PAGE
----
An algorithm can creatively reimagine the Mona Lisa.
In the opening keynote of the Grace Hopper Women in Computing Conference 2015 in Houston, Texas, Fast Forward Labs CEO Hilary Mason talked about the burgeoning world of data science and machine intelligence, and several of the considerations for how they will affect the future.
But first, in a subtle nod to the #ILookLikeAnEngineer movement, Mason introduced herself like this: "I'm a computer scientist, a data scientist, a software engineer, I'm also a CEO and I look like all of those things."
And then she dove into machine intelligence.
"Machines are starting to do things that we might have thought were more in the creative domain of humans," she said, showing several computer-generated takes on the classic Da Vinci painting. Or, she also pointed out some of her favorite data-based apps that have already changed the ways that users function, like Google Maps, Foursquare, or Dark Sky.
Mason outlined reasons why data science and machine learning are having a moment: we have the computing power, we know what to do with data when we have it, and, we're getting access to more and more of it.
Looking at her own history with data, Mason described a moment she and a co-worker had while she was working at Bitly as chief scientist. They were making changes to a Hadoop cluster they had. In order to test a job, they decided to find out what the cutest animal on the internet was.
"We had just used hours of compute time and a petabyte of data to answer the most frivolous question," she said. That ability, though, to "play" with data is important. Mason also referenced a Kickstarter for a LED light up "disco dog" suite — it's a smart phone-controlled vest for your dog.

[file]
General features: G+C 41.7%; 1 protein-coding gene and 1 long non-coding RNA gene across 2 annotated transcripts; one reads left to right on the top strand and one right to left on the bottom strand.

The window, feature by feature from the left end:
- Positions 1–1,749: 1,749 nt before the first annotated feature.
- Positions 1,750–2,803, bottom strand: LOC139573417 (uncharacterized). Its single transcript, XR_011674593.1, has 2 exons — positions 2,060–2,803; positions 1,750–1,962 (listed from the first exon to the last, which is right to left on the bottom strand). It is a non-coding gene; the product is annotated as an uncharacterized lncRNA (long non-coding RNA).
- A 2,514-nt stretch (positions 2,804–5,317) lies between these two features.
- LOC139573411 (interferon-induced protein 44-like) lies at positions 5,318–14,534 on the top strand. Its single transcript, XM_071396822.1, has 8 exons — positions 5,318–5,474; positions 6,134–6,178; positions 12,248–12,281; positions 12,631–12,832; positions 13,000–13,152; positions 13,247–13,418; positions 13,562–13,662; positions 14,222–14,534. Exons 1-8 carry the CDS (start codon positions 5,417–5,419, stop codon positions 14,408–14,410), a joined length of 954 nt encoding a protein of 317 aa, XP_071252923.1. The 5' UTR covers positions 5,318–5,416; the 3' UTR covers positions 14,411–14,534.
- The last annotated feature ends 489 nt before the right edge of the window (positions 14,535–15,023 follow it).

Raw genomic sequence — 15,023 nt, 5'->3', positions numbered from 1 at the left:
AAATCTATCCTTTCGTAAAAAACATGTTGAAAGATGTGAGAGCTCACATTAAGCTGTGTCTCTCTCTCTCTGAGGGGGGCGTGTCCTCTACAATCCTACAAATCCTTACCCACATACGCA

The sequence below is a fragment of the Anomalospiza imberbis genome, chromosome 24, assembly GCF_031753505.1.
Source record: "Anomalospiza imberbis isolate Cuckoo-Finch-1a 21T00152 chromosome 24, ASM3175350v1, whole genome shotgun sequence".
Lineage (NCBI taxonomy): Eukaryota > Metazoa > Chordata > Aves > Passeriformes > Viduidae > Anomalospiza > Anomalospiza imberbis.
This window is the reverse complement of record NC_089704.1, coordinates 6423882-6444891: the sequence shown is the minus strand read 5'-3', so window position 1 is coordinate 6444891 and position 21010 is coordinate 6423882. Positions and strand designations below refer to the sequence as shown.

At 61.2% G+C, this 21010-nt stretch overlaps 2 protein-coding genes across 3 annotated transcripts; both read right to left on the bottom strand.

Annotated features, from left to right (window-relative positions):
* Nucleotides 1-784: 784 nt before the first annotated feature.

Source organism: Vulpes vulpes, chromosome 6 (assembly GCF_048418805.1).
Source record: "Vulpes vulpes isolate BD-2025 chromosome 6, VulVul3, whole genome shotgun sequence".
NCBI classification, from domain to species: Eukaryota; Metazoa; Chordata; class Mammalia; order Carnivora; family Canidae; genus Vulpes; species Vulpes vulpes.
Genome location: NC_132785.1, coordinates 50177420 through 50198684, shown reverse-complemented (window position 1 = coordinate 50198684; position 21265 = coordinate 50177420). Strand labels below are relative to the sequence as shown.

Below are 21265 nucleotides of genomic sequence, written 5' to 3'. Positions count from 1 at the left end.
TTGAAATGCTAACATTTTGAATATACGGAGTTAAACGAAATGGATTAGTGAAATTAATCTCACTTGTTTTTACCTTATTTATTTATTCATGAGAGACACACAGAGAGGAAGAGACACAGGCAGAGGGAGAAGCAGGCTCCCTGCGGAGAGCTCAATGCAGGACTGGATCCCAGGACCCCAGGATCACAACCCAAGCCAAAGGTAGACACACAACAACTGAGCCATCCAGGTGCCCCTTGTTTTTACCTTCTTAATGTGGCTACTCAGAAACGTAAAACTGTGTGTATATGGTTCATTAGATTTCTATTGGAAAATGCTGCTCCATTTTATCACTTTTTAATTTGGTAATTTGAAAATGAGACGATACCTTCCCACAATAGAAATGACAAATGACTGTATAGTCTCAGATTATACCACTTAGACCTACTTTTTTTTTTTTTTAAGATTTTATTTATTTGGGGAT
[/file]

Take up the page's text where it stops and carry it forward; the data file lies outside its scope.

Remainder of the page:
"When you start to see the ridiculous things occurring, you know something interesting is happening because that means the technology is something we all can use," Mason said.
But, in building new things, even silly things it's important to remember unintended and unforeseen consequences. For example, in 1999, Sony was building and selling a toy robotic dog called Aibo. Recently, though, they stopped supporting them, so if someone happened to still be using their robodog and it malfunctioned, there was no reviving it. And that was actually more common than one would think, leading to funerals for those longtime robotic pets by bereaved owners.
Part of this evolution involves the role of a data scientist and what it means to be a professional in changing landscape.
"It's a pretty wild and undefined field, and that's what's wonderful about it," she said.
Also, Mason provided this handy venn diagram on what it means to be a data scientist.
The changing field prompts the question of not only where innovation comes from, but what the system looks like that's producing it, whether in large corporations or startups. For any of those types of companies, the pace of technology adoption means that they have to innovate in order to maintain success and in order to make new products. People look to tech to help them do that, but it's not always an easy process.
For Mason, that's where Fast Forward Labs—a machine intelligence research company—comes in. Mason said they sit in the middle of established companies, startups, and academic research.
In defining what makes for machine intelligence technology, they look for:
1. A theoretical breakthrough, like a piece of research that's been done in an area
2. A change in the economics that constrain what you're trying to build
3. A capability becomes a commodity, something that lets you build without having to reinvent
4. New data that might become available to make it possible to execute an idea
The 8-person team makes products that delve into areas like deep learning and natural language generation. For example, they came up with a prototype for writing effective real estate ads. They nixed an idea for an app to generate restaurant reviews, on the other hand, playing off that idea of considering the consequences of what you build.
Her last slide stated: "You're building the future. Please build the one you want to live in."
Erin Carson has nothing to disclose. She doesn't hold investments in the technology companies she covers.
Erin Carson is a Staff Reporter for CNET and a former Multimedia Editor for TechRepublic.